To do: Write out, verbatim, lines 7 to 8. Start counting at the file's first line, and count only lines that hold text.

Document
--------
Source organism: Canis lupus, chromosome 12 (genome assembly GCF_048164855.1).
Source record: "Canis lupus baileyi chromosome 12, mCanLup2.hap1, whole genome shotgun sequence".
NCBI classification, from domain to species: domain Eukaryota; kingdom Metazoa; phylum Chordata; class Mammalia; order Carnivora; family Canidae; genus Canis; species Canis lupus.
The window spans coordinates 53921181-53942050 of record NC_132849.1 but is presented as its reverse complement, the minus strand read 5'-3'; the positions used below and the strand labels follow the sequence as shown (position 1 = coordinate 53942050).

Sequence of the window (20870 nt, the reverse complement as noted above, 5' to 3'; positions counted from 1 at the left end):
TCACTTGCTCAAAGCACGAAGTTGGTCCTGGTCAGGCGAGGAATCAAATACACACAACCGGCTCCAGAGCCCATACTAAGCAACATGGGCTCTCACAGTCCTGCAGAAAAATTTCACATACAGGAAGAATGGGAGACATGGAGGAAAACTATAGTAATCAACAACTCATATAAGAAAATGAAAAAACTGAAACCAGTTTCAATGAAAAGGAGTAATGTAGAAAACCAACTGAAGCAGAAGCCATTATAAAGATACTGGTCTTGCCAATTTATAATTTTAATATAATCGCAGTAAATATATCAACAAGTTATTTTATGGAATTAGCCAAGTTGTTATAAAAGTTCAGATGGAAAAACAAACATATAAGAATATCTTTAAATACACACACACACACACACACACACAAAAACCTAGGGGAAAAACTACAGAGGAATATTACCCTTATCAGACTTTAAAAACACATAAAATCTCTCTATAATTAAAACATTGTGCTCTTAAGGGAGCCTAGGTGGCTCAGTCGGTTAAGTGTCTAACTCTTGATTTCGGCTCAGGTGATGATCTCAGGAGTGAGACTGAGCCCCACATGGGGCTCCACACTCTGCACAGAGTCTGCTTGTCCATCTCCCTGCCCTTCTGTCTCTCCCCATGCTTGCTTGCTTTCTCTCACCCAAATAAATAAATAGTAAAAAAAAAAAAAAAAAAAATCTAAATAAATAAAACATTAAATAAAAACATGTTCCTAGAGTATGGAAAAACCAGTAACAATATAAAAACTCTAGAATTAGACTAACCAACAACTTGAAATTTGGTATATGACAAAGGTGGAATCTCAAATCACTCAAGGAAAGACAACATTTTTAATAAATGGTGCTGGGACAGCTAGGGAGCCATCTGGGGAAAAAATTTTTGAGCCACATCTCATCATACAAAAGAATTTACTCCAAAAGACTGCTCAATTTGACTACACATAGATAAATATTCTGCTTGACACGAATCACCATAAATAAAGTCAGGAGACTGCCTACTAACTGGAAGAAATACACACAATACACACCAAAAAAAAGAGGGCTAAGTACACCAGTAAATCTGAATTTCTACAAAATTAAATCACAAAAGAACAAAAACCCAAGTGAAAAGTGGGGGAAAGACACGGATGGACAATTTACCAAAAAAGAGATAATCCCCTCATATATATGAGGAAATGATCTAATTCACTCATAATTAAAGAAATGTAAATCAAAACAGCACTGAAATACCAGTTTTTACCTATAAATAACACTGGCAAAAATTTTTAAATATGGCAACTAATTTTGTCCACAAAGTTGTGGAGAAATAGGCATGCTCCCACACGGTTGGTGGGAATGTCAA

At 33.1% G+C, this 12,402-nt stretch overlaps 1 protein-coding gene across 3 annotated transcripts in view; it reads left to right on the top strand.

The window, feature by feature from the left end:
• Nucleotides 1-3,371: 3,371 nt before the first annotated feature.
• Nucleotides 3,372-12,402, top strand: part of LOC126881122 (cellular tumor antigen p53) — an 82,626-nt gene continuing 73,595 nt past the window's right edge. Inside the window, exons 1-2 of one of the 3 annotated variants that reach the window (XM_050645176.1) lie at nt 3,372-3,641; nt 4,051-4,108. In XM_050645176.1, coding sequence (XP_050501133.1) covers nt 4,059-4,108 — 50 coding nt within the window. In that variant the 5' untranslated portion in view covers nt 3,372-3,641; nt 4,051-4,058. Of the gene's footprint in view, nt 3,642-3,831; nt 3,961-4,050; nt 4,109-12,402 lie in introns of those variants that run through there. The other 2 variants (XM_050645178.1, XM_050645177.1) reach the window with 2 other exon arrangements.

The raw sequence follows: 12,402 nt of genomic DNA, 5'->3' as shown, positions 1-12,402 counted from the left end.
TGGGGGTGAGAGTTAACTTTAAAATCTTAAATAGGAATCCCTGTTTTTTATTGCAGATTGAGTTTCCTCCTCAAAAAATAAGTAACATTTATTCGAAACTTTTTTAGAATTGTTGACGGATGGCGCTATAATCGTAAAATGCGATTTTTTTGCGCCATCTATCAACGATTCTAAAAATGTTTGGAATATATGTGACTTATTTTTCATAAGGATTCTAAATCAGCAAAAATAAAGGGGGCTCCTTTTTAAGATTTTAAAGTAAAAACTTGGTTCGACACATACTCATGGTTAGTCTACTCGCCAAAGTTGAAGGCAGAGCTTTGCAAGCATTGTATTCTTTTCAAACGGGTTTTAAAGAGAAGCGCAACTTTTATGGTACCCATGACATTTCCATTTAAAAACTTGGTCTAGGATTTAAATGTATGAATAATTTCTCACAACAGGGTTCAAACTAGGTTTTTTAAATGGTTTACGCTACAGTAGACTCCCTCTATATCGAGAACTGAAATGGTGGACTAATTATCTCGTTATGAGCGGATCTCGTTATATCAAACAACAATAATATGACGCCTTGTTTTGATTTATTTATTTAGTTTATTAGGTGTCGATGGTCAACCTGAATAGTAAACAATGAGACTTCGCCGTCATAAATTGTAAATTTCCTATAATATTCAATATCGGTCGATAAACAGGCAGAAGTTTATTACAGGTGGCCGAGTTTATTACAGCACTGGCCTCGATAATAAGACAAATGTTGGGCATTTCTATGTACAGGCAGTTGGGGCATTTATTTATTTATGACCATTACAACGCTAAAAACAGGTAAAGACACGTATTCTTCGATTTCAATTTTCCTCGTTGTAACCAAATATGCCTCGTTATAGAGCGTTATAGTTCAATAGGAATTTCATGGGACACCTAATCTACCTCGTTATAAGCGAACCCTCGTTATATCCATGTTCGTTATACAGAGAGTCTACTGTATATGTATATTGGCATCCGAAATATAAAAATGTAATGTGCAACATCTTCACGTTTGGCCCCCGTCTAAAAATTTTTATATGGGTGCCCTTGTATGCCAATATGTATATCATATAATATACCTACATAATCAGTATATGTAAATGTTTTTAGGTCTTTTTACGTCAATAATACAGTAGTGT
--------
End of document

At 33.1% G+C, this 12,402-nt stretch overlaps 1 protein-coding gene across 3 annotated transcripts in view; it reads left to right on the top strand.

The window, feature by feature from the left end: